Sicily becomes the First Roman Province.In the interval between the first and second Punic wars, both Rome and Carthage sought to strengthen and consolidate their power. They knew that the question of supremacy was not yet decided, and sooner or later another contest must come. Rome found herself in possession of a new territory outside of Italy, which must be organized. She had already three kinds of territory: (1) the Roman domain (ager Romanus), where all were, generally speaking, full citizens; (2) the Latin colonies, in which the people had a part of the rights of citizens; and (3) the Italian land, in which the people were not citizens, but were half independent, having their own governments, but bound to Rome as allies in war. In Sicily a new system was introduced. The people were made neither citizens nor allies, but subjects. The land was generally confiscated, and the inhabitants were obliged to pay a heavy tribute. The whole islandexcept Syracuse, which remained independentwas governed by a praetor sent from Rome. By this arrangement Sicily became a “province”which is another name for a conquered territory outside of Italy.
Annexation of Sardinia and Corsica.Besides Sicily, there were in the Mediterranean two other islands which seemed by nature to belong to Italy. These were Sardinia and Corsica. While Carthage was engaged in suppressing a revolt of her own soldiers, which is known as the “mercenary war” in Africa, Rome saw a favorable opportunity to get possession of Sardinia. Carthage protested against such an act; and Rome replied by demanding the cession of the island, and also the payment of a fine of 1200 talents (about $1,500,000). Carthage was obliged to submit to this unjust demand; but she determined to avenge herself in the future. As Sardinia came to her so easily, Rome proceeded to take Corsica also, and the two islands were erected into a second Roman province. Rome thus obtained possession of the three great islands of the western Mediterranean.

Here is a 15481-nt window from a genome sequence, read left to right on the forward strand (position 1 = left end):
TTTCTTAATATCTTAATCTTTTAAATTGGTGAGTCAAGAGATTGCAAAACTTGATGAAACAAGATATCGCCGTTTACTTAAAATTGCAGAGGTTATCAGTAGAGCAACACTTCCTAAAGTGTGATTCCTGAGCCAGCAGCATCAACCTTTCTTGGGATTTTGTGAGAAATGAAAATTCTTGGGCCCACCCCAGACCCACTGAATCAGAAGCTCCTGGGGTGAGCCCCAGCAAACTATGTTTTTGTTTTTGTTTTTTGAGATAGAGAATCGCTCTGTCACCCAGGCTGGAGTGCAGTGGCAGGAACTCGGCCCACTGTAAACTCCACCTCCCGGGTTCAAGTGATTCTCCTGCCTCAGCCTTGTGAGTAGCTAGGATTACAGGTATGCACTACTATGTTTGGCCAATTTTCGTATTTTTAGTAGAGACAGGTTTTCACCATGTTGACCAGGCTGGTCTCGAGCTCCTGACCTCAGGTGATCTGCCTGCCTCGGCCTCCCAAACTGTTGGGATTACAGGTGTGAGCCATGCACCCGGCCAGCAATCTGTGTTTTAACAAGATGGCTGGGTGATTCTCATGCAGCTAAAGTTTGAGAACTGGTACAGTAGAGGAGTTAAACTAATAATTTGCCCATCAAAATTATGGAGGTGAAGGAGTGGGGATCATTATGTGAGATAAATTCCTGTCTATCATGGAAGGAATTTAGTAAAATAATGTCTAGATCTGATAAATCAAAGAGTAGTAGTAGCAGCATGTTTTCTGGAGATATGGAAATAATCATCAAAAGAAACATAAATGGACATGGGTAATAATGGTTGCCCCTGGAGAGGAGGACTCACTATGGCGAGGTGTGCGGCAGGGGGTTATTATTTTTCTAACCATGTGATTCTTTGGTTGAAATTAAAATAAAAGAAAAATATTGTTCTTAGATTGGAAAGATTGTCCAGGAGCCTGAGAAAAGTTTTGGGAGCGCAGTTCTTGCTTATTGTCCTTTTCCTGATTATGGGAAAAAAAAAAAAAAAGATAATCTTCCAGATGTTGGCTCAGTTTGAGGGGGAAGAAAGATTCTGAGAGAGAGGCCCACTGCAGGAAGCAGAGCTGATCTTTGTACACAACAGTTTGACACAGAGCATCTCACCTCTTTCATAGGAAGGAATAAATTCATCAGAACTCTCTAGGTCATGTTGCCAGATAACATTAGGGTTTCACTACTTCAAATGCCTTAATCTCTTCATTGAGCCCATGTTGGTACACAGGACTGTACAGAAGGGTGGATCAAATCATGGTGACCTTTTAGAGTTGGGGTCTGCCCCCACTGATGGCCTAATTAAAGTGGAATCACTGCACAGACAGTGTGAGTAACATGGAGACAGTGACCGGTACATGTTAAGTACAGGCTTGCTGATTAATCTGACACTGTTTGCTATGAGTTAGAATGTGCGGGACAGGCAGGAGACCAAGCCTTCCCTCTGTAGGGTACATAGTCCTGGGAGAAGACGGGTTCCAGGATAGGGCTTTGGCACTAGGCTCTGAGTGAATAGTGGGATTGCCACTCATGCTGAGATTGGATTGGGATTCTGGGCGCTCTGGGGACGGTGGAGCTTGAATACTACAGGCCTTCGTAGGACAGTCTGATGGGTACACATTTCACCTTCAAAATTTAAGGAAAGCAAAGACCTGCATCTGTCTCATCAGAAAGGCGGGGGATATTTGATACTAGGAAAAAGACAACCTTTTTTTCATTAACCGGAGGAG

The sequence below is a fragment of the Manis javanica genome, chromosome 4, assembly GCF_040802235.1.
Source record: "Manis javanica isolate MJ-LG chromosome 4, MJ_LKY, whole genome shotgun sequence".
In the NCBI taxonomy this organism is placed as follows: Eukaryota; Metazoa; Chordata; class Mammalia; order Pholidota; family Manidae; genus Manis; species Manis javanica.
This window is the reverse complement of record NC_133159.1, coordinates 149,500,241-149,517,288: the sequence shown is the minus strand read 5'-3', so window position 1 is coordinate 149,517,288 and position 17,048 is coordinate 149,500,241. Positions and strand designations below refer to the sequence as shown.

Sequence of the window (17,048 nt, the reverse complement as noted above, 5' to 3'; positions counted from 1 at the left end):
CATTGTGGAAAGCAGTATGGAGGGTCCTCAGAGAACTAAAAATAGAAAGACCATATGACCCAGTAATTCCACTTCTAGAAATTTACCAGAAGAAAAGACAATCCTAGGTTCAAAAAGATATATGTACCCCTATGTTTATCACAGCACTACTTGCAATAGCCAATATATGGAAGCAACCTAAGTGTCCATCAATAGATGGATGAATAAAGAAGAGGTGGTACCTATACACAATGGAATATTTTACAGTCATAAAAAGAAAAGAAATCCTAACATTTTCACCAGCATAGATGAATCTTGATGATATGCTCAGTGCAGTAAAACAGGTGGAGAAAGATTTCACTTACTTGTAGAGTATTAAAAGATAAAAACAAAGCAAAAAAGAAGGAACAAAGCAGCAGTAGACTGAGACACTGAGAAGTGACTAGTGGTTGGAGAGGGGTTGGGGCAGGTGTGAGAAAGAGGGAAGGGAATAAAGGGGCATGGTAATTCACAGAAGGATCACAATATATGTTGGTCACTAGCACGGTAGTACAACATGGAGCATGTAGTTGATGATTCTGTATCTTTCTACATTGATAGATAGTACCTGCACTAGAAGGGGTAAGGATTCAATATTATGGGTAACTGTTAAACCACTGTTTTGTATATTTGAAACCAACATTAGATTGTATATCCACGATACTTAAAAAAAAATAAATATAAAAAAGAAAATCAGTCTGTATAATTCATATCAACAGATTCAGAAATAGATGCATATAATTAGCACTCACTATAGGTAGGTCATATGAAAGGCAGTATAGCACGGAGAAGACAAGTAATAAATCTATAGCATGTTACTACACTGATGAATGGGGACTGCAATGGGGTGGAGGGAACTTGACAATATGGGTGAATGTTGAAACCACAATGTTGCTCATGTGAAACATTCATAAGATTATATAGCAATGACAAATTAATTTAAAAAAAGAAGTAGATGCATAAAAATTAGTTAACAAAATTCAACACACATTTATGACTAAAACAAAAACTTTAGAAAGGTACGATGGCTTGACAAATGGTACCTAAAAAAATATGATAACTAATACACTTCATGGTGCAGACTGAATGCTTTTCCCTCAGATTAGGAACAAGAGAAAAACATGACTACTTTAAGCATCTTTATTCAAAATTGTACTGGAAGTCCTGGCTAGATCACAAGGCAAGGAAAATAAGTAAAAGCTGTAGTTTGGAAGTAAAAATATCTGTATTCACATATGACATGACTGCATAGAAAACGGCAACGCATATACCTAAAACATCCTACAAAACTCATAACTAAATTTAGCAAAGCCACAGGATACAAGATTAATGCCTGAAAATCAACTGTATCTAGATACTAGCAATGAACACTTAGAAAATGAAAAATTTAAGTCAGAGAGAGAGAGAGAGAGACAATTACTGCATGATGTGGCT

Suppression of the Illyrian Pirates.The attention of Rome was soon directed to the eastern coast of the Adriatic Sea. An appeal came from the Greek cities for protection against the pirates of the Adriatic. These pirates were the people of Illyricum, who made their living by plundering the ships and ravaging the coasts of their Greek neighbors. With a fleet of two hundred ships, Rome cleared the Adriatic Sea of these pirates. She then took the Greek cities under her protection; Rome thus obtained a foothold upon the eastern coast of the Adriatic, which brought her into friendly relations with Greece, and afterward into hostile relations with Macedonia.
Conquest of Cisalpine Gaul.As Rome began to be drawn into foreign wars, she became aware that her position at home could not be secure so long as the northern part of Italy remained unconquered. The Alps formed the natural boundary of Italy; and to this boundary she felt obliged to extend her power. She planted colonies upon the Gallic frontier, and in these towns made a large assignment of lands to her own citizens. The Gauls resented this as an encroachment upon their territory; they appealed to arms, invaded Etruria, and threatened Rome. The invaders were defeated and driven back, and the war was continued in the valley of the Po until the whole of Cisalpine Gaul was finally subdued. The conquered territory was secured by new colonies, and Rome was practically supreme to the Alps. Her people were made more devoted to her by the share which they received in the new land. Her dominions were now so well organized, and her authority so secure, that she felt prepared for another contest with Carthage.
SELECTIONS FOR READING
Pelham, Bk. III., Ch. 1, “Rome and Carthage” (1).2
Liddell, Ch. 28, “Events leading to the First Punic War” (1).
Arnold, Hist., Ch. 39, “Constitution and Power of Carthage” (2).
Mommsen, Vol. II., Bk. III., Ch. 1, “Carthage”; Ch. 2, “War concerning Sicily” (2).
Mommsen, abridged, Ch. 12, “Carthage”; Ch. 13, “First Punic War” (2).
Shuckburgh, Ch. 17, “Rome and Carthage” (1).
How and Leigh, Ch. 18, “First Punic War” (1).
THE ROMAN NAVY.Arnold, Hist., p. 428 (2); How and Leigh, pp. 141-143, 152 (1); Shuckburgh, pp. 237, 241 (1); Eschenburgh, p. 282 (8) ; Ramsay and Lanciani, pp. 453-458 (8); Guhl and Koner, pp. 253-264 (16); Harper’s Dict. Antiqq., “Navis” (8).
1 So called because the Latin word for Carthaginian is Punicus.
2 The figure in parenthesis refers to the number of the topic in the Appendix, where a fuller title of the book will be found.